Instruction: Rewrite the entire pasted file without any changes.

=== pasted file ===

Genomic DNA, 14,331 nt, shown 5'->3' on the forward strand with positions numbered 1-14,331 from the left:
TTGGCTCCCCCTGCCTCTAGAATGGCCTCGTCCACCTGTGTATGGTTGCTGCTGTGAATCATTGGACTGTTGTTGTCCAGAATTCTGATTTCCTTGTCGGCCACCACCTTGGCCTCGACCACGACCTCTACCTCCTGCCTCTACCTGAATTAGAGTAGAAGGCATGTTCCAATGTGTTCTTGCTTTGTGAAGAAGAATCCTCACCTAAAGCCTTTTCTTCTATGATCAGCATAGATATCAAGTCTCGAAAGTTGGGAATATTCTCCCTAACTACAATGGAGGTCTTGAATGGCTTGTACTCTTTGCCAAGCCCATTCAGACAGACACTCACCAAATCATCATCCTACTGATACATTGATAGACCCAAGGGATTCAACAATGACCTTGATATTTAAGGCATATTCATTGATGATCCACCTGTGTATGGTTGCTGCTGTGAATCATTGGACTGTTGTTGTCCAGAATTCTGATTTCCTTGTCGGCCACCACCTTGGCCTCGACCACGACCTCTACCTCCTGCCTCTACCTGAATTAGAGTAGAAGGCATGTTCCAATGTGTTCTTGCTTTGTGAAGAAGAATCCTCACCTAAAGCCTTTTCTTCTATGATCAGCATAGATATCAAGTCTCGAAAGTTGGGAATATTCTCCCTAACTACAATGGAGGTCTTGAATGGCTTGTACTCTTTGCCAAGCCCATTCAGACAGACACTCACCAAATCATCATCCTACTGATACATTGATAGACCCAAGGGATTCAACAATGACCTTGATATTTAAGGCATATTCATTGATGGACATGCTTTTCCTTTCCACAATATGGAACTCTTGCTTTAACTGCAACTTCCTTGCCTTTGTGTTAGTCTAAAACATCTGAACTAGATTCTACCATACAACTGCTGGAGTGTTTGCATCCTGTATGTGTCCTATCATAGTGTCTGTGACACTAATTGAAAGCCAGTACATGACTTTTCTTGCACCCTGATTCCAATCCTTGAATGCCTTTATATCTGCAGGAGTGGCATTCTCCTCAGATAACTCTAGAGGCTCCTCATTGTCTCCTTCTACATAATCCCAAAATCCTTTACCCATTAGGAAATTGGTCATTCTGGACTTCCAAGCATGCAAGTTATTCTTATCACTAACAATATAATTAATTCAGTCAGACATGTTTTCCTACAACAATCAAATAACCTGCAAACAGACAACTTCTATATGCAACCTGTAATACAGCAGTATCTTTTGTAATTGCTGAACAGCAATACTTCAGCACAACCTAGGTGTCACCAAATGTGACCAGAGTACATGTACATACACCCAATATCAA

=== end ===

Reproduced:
Genomic DNA, 14,331 nt, shown 5'->3' on the forward strand with positions numbered 1-14,331 from the left:
TTGGCTCCCCCTGCCTCTAGAATGGCCTCGTCCACCTGTGTATGGTTGCTGCTGTGAATCATTGGACTGTTGTTGTCCAGAATTCTGATTTCCTTGTCGGCCACCACCTTGGCCTCGACCACGACCTCTACCTCCTGCCTCTACCTGAATTAGAGTAGAAGGCATGTTCCAATGTGTTCTTGCTTTGTGAAGAAGAATCCTCACCTAAAGCCTTTTCTTCTATGATCAGCATAGATATCAAGTCTCGAAAGTTGGGAATATTCTCCCTAACTACAATGGAGGTCTTGAATGGCTTGTACTCTTTGCCAAGCCCATTCAGACAGACACTCACCAAATCATCATCCTACTGATACATTGATAGACCCAAGGGATTCAACAATGACCTTGATATTTAAGGCATATTCATTGATGATCCACCTGTGTATGGTTGCTGCTGTGAATCATTGGACTGTTGTTGTCCAGAATTCTGATTTCCTTGTCGGCCACCACCTTGGCCTCGACCACGACCTCTACCTCCTGCCTCTACCTGAATTAGAGTAGAAGGCATGTTCCAATGTGTTCTTGCTTTGTGAAGAAGAATCCTCACCTAAAGCCTTTTCTTCTATGATCAGCATAGATATCAAGTCTCGAAAGTTGGGAATATTCTCCCTAACTACAATGGAGGTCTTGAATGGCTTGTACTCTTTGCCAAGCCCATTCAGACAGACACTCACCAAATCATCATCCTACTGATACATTGATAGACCCAAGGGATTCAACAATGACCTTGATATTTAAGGCATATTCATTGATGGACATGCTTTTCCTTTCCACAATATGGAACTCTTGCTTTAACTGCAACTTCCTTGCCTTTGTGTTAGTCTAAAACATCTGAACTAGATTCTACCATACAACTGCTGGAGTGTTTGCATCCTGTATGTGTCCTATCATAGTGTCTGTGACACTAATTGAAAGCCAGTACATGACTTTTCTTGCACCCTGATTCCAATCCTTGAATGCCTTTATATCTGCAGGAGTGGCATTCTCCTCAGATAACTCTAGAGGCTCCTCATTGTCTCCTTCTACATAATCCCAAAATCCTTTACCCATTAGGAAATTGGTCATTCTGGACTTCCAAGCATGCAAGTTATTCTTATCACTAACAATATAATTAATTCAGTCAGACATGTTTTCCTACAACAATCAAATAACCTGCAAACAGACAACTTCTATATGCAACCTGTAATACAGCAGTATCTTTTGTAATTGCTGAACAGCAATACTTCAGCACAACCTAGGTGTCACCAAATGTGACCAGAGTACATGTACATACACCCAATATCAA